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  • Old world Europe featured rich pottery, classic wrought iron, brilliant ceramic dishes and tiles, and pewter and copper pieces.

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  • Mixed with knotty pine and early American antiques, wrought iron enhances an Americana design.

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  • If you prefer the popular French Country style, then look for wrought iron with a rooster motif.

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  • For a Southwestern feel, pair wrought iron with wood furniture, terracotta walls and brightly painted pottery.

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  • No matter what your taste, add depth, texture and interest to your home with wrought iron.

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  • A country garden usually includes some wrought iron or wicker seating.

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  • If you have old (or new) wrought iron and/or wicker chairs, settees, tables, rockers, etc., that you've typically used outside, bring them in!

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  • Well-worn rugs, faded fabrics, distressed armoires, vintage coverlets, wicker, and wrought iron are just some of the many items associated with country cottage decorating.

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  • You can go with a wrought iron look or a dark wood with heavily ornate appearance.

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  • Tuscan villas often have wrought iron rails and even furniture.

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  • In Germany, where it wrought havoc and misery, it increased the already bitter resentment against the priests.

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  • Day by day his impassioned words, filled with the spirit of the Old Testament, wrought upon the minds of the Florentines and strung them to a pitch of pious emotion never before - and never since - attained by them.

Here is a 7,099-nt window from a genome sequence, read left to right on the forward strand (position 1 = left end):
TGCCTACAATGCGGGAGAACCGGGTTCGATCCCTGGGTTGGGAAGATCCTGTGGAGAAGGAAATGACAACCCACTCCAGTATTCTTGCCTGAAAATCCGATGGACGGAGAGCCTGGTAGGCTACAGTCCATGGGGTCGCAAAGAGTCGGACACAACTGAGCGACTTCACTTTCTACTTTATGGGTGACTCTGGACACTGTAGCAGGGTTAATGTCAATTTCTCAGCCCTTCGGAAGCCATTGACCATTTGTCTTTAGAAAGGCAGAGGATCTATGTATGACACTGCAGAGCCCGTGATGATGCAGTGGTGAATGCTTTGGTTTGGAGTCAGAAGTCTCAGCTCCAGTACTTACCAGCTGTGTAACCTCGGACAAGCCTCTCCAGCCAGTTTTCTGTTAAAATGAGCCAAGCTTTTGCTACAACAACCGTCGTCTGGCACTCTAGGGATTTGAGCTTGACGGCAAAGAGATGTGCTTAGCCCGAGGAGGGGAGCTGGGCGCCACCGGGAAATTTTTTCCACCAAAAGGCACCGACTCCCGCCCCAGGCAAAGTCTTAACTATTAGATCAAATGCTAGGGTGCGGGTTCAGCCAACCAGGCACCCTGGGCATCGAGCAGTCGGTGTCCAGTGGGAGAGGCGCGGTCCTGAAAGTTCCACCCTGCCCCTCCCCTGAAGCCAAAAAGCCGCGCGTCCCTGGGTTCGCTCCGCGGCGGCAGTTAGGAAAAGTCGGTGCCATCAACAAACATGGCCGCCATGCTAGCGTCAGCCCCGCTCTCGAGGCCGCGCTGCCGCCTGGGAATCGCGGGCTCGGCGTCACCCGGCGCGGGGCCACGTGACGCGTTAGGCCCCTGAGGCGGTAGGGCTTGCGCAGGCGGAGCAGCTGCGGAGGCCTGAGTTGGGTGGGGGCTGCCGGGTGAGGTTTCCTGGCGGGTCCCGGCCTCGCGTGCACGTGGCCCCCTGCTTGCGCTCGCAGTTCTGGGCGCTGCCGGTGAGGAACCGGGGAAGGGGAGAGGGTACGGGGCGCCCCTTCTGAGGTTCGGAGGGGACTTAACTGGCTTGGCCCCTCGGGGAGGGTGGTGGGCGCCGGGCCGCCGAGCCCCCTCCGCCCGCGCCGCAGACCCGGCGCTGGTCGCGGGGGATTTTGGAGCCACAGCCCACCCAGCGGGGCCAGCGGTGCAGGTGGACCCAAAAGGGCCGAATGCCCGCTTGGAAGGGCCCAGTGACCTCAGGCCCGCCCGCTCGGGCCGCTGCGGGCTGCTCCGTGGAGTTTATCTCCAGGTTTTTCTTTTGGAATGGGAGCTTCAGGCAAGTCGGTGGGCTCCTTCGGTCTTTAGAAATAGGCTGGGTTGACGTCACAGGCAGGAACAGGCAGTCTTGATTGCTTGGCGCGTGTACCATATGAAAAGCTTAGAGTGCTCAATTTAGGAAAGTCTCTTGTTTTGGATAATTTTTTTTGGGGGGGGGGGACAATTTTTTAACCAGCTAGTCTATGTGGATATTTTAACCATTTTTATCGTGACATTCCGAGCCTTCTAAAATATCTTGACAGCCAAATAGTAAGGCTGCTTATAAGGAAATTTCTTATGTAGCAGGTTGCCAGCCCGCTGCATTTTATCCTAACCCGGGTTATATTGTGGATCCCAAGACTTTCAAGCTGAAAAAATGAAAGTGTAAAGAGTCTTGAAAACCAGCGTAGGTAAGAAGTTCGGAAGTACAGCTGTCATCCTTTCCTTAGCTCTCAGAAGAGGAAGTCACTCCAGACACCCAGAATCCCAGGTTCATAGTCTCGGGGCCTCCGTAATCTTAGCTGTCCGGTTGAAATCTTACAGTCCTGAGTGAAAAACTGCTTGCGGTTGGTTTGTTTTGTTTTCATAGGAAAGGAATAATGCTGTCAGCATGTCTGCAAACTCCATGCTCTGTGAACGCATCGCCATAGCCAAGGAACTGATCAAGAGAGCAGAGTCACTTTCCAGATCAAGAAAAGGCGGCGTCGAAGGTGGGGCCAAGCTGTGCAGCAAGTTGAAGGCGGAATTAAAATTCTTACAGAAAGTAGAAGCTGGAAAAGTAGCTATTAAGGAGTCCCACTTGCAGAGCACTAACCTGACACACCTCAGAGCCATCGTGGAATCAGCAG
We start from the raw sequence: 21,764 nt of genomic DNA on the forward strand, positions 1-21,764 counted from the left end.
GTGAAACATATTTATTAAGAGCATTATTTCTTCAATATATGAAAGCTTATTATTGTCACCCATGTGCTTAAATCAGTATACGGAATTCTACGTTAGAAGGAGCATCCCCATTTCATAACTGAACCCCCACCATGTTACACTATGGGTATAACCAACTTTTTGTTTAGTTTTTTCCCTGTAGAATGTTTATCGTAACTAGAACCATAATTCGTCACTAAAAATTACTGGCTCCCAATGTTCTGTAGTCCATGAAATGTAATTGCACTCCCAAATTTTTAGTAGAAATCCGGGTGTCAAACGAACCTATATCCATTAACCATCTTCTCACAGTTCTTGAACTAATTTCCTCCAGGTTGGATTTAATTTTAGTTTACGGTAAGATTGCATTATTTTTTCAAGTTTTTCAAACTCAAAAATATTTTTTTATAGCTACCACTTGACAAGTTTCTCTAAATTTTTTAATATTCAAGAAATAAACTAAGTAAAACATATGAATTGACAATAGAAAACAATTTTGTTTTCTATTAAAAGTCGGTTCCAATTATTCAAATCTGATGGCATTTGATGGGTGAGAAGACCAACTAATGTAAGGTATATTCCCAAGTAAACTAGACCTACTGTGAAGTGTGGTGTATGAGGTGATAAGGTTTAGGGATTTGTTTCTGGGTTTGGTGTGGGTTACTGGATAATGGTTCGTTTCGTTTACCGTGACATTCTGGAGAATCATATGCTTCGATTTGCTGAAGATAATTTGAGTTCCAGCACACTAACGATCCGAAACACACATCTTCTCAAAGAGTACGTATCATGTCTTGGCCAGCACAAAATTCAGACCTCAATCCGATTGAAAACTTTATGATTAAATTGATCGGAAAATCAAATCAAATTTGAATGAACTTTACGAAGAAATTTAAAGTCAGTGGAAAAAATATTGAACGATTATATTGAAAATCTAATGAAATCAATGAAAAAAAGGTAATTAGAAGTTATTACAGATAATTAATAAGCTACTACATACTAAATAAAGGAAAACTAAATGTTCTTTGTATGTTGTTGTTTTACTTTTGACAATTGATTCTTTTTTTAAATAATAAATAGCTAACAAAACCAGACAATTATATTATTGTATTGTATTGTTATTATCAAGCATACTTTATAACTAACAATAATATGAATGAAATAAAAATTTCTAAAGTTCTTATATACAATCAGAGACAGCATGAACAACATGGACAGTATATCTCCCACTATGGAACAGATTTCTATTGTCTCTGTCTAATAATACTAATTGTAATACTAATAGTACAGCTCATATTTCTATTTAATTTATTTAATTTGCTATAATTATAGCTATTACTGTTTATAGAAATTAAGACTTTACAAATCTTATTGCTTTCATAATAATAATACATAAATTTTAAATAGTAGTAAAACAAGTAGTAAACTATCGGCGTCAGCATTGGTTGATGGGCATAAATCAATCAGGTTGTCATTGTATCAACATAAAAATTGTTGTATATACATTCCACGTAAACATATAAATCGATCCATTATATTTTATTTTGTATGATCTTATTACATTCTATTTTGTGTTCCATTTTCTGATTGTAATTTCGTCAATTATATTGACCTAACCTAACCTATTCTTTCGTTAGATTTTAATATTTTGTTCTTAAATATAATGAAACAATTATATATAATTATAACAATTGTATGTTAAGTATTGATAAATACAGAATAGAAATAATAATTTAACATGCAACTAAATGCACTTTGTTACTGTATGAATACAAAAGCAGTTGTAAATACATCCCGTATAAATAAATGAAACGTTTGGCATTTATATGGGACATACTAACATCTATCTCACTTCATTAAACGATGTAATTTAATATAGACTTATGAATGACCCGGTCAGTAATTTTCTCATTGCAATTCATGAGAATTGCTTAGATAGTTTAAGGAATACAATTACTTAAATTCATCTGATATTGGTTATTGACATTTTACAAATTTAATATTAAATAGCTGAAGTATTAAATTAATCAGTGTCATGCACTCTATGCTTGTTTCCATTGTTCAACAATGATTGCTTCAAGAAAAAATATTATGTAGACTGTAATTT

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  • He bided his time, and the transformation of sceptical Florence into an austerely Christian republic claiming the Saviour as its head only increased his resolve to crush the man who had wrought this marvel.

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  • The first volume, Vegetable Staticks (1727), contains an account of numerous experiments in plant-physiology - the loss of water in plants by evaporation, the rate of growth of shoots and leaves, variations in root-force at different times of the day, &c. Considering it very probable that plants draw "through their leaves some part of their nourishment from the air," he undertook experiments to show in "how great a proportion air is wrought into the composition of animal, vegetable and mineral substances"; though this "analysis of the air" did not lead him to any very clear ideas about the composition of the atmosphere, in the course of his inquiries he collected gases over water in vessels separate from those in which they were generated, and thus used what was to all intents and purposes a "pneumatic trough."

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  • All the architectural and decorative details, all the carvings and colors, all the accessories everything was wrought in silk, and each of the 1500 figures forming the procession wore exactly appropriate costume.

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  • Gregory of Nyssa's untrustworthy panegyric represents him as having wrought miracles of a very startling description; but nothing related by him comes near the astounding narratives given in the Martyrologies, or even in the Breviarium Romanum, in connexion with his name.

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  • Coal and iron are wrought in the neighbourhood.

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  • Yet the horrors which it wrought hardly checked the magnificent revels of Edward's court, and neither the plague nor the truce stayed the course of the French war, though what fighting there was was indecisive and on a small scale.

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  • From the point of view implied by such words as these, it is only necessary to recall the mental attitude of our grandfathers to appreciate in some measure the revolution in thought that has been wrought in this field within the last half-century, largely through the instrumentality of Oriental archaeology.

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  • Gregory of Tours gives a list of 206 miracles wrought by him after his death; Sidonius Apollinaris composed a metrical biography of him.